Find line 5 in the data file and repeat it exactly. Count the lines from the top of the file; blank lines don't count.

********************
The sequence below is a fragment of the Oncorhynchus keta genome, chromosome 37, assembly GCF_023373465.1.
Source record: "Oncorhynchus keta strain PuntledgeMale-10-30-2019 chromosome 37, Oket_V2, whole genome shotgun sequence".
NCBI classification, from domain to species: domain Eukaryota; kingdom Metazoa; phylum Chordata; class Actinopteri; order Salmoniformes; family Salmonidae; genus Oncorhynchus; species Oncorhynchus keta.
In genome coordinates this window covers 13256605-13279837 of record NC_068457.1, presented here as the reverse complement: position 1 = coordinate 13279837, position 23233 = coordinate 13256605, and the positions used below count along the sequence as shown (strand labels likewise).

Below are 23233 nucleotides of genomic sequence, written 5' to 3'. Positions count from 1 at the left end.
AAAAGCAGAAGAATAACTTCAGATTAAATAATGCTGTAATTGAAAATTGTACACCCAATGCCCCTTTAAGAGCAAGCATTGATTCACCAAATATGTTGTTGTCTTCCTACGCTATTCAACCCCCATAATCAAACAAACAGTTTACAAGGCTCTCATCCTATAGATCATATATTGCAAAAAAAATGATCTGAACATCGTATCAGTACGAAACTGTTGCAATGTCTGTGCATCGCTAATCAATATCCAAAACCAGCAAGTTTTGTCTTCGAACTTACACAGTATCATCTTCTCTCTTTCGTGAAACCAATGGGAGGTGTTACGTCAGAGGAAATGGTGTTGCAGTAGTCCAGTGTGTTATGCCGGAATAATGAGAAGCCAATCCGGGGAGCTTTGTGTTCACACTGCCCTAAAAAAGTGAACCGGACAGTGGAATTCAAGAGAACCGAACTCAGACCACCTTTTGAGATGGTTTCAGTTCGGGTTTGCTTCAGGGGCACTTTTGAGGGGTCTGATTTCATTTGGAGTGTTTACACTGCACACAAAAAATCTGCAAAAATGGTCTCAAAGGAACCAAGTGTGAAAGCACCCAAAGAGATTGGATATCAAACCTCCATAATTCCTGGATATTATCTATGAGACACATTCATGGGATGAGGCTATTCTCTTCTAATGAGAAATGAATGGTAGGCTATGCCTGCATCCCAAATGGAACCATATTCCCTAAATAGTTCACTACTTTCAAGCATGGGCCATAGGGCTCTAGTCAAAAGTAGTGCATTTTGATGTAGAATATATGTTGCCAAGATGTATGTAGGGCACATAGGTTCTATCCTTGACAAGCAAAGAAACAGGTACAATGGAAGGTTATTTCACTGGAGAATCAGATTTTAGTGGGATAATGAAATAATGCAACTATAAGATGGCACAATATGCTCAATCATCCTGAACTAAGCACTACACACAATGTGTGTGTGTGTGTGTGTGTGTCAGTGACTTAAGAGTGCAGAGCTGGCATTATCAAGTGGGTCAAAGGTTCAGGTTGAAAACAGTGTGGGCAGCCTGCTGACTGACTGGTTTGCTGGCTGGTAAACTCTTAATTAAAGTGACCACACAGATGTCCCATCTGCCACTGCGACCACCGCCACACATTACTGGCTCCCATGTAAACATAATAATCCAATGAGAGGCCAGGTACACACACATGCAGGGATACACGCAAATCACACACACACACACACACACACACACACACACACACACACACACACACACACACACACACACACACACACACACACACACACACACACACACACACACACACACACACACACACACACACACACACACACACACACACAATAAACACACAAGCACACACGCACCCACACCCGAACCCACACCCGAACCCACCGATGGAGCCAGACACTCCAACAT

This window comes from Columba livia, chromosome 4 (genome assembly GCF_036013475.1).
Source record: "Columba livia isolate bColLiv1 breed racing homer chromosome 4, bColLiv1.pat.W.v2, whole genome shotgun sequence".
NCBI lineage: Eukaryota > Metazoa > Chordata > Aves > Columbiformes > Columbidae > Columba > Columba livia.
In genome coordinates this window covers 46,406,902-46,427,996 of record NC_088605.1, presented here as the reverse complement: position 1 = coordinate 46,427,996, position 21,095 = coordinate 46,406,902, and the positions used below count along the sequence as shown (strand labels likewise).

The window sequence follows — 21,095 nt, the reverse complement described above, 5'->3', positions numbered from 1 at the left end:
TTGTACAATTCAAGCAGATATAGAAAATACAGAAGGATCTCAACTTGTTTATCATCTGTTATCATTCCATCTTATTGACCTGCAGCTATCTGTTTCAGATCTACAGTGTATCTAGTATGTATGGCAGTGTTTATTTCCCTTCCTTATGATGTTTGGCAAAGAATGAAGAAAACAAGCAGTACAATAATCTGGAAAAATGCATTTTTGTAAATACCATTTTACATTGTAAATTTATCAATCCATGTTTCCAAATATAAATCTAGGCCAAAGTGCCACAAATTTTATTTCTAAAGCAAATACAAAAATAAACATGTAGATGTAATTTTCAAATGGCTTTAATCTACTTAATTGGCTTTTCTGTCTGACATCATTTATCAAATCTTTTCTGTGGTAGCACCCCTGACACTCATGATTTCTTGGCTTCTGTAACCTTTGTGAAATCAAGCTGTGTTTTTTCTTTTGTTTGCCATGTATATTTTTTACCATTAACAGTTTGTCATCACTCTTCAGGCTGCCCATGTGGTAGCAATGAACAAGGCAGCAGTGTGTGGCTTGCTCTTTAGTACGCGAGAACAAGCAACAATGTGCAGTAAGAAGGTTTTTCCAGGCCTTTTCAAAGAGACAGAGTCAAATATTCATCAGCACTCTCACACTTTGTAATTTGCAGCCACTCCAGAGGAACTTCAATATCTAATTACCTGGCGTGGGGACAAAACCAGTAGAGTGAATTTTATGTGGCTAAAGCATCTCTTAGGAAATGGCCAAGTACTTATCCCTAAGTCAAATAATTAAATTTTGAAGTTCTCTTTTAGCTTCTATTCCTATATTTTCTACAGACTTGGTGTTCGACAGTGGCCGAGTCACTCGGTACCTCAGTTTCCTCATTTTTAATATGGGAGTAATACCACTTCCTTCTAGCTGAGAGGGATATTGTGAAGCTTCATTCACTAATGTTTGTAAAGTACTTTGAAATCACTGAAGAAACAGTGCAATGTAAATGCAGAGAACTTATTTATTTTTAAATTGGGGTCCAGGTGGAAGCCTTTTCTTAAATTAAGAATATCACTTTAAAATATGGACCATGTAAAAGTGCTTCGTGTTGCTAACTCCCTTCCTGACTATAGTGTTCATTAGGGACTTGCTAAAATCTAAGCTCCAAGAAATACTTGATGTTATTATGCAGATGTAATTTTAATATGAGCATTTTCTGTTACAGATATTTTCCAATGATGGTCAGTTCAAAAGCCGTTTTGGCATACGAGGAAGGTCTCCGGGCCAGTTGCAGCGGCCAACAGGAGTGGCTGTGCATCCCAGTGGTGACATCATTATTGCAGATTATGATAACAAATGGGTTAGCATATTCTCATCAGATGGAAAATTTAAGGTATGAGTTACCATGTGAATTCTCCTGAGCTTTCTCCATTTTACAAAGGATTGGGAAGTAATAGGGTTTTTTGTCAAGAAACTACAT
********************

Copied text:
Below are 23233 nucleotides of genomic sequence, written 5' to 3'. Positions count from 1 at the left end.